Moriarty said the Trust for Public Land is optimistic about its ability to raise $4.6 million from state and private sources. In April 2016, the trust purchased Rancho Canada Golf Course, a 190-acre golf course in Carmel Valley, and by March 2017 it had raised the $11 million it took to pay for the property. Contributors to the purchase included the California Wildlife Conservation board, California State Coastal Conservancy, California Department of Natural Resources and California Department of Fish and Game.
Korten said that if the county acquires the golf course property it will no longer be feasible to locate a wastewater recycling unit at the location that was being considered on the banks of San Geronimo Creek. The unit is seen as a way of addressing failing septic systems in Woodacre and San Geronimo Flats. It would have supplied the golf course with reclaimed water for irrigation.
Brian Staley, who heads the San Geronimo Planning Group and serves on the Sierra Club's Marin Group, said he is excited about the prospect of the golf course's conversion to parkland and pleased that the plan for the wastewater recycling unit is being re-evaluated.
"In order for the sewage from Woodacre to get to that site, large high-pressure raw sewage lines would have to cross the creek," Staley said. "That is a real concern."
Lorene Jackson, a project manager in Marin's Environmental Health Services division, said planned improvements to the creek will result in the original site for the recycling unit falling into the 100-foot setback from the creek. Jackson said it might, however, still be possible to build the unit at another location on the property.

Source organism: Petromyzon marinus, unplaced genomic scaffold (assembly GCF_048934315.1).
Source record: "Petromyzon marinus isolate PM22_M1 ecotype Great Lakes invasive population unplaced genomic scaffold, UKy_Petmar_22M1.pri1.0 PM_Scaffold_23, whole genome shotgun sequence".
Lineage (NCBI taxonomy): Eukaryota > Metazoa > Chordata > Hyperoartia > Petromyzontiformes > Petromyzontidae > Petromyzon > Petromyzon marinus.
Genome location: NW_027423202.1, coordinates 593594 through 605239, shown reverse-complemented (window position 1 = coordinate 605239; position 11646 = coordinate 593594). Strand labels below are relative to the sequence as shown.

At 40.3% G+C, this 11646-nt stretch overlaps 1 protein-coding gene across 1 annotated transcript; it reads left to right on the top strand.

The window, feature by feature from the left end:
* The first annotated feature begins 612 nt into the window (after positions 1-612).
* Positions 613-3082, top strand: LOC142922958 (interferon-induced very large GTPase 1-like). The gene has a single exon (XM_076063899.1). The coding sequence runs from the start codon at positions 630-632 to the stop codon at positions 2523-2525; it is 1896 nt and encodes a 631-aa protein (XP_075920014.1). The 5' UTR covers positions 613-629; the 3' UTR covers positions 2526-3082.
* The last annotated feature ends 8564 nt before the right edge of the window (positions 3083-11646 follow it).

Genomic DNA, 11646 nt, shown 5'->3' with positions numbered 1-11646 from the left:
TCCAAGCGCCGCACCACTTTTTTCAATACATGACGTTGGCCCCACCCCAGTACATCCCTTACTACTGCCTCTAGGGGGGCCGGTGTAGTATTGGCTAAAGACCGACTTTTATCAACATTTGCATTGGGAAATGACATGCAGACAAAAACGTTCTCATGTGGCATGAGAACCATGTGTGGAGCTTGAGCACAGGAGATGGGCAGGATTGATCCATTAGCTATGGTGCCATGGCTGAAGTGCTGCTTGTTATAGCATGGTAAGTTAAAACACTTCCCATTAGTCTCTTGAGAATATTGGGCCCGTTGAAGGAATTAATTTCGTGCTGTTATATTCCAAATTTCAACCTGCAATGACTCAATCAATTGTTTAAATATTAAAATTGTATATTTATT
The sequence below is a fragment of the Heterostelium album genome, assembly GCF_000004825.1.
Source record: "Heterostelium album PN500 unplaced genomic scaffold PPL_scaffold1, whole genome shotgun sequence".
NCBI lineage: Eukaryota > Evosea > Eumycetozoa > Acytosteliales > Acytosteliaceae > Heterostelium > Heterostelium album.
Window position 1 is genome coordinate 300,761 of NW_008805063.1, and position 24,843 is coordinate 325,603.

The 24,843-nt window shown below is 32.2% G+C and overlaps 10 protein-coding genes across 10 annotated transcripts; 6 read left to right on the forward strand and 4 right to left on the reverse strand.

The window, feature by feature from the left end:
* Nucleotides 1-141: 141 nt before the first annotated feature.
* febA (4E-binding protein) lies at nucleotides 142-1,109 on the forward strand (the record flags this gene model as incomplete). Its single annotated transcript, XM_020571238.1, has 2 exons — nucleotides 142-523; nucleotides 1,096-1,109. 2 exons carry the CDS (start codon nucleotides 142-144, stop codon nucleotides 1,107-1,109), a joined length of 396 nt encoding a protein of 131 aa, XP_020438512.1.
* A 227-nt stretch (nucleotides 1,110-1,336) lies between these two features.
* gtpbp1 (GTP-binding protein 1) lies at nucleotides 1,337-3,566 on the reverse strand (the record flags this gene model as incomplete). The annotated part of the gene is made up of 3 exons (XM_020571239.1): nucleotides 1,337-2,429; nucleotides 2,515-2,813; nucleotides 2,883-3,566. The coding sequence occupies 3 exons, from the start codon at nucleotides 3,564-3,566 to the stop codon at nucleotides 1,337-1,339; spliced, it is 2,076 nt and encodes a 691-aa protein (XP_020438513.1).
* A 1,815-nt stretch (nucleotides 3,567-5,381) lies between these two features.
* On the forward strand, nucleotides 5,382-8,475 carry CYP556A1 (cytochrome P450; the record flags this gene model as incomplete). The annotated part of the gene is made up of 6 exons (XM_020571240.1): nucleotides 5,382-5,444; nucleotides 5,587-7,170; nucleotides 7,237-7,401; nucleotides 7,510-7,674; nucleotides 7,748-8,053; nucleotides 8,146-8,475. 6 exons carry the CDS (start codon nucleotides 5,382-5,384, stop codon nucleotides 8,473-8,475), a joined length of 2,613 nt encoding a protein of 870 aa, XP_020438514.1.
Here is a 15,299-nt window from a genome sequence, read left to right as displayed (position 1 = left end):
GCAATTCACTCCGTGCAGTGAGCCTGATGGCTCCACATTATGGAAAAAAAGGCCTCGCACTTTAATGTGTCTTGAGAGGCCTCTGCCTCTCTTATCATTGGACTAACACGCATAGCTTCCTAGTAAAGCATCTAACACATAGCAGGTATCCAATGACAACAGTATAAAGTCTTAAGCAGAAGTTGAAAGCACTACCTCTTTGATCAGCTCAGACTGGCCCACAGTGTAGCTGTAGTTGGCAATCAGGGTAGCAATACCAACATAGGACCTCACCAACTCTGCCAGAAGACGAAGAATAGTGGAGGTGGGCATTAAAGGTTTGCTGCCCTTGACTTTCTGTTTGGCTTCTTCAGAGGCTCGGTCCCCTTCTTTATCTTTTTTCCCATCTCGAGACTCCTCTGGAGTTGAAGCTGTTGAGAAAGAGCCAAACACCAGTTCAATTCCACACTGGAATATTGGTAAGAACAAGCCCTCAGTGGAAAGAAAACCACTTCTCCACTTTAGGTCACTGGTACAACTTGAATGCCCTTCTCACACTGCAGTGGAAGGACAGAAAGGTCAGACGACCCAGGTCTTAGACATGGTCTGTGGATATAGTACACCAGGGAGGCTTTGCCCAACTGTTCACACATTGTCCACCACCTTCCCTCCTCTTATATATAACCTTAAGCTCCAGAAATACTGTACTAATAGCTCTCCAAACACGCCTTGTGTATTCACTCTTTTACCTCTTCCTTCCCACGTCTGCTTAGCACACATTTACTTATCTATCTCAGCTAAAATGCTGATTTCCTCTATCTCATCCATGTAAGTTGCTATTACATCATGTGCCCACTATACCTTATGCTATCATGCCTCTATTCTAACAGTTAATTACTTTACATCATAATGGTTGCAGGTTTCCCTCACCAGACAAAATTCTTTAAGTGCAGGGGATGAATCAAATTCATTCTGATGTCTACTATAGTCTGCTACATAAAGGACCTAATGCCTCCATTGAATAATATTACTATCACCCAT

Staley said behind the scenes there has also been discussion of relocating the West Marin fire station in Woodacre to the golf course property.
"That is one possible option for the golf clubhouse site," Staley said. "It is already disturbed and has extensive parking."
Korten said it is too early to speculate on future uses for the clubhouse.
The Trust for Public Land and Marin County are seeking a partner who can continue operating the golf course and clubhouse through the fall of 2019. Korten, however, said if no partner can be found the golf course could close as soon as the purchase is completed in December or January.
Jennifer Kim has run the 18-hole golf course since August 2009 along with her father Robert Lee, who owns the property along with two silent partners. Kim said the sale was necessary because one of the partners wants to cash out.
"It's really sad that the current ownership won't be able to continue," Kim said. "We're really hopeful that the trust and the county will keep their word and try to keep it open for at least two years. Everyone here is like family."
Kim said the golf course has 30 to 40 full- and part-time employees and even for some of the part-time employees it is their only source of income.
Jack Fiorito of Tiburon said he belongs to the golf course's men's club, which has about 70 to 80 members, and has been playing there for about 10 years.
"It is a challenging course, and it is in a beautiful situation," Fiorito said. "When you get over White's Hill and start down that valley, it's a gorgeous thing. I can understand why the land trust would want to acquire it.
"I will really miss playing at the course," he said. "It's a gem in the county."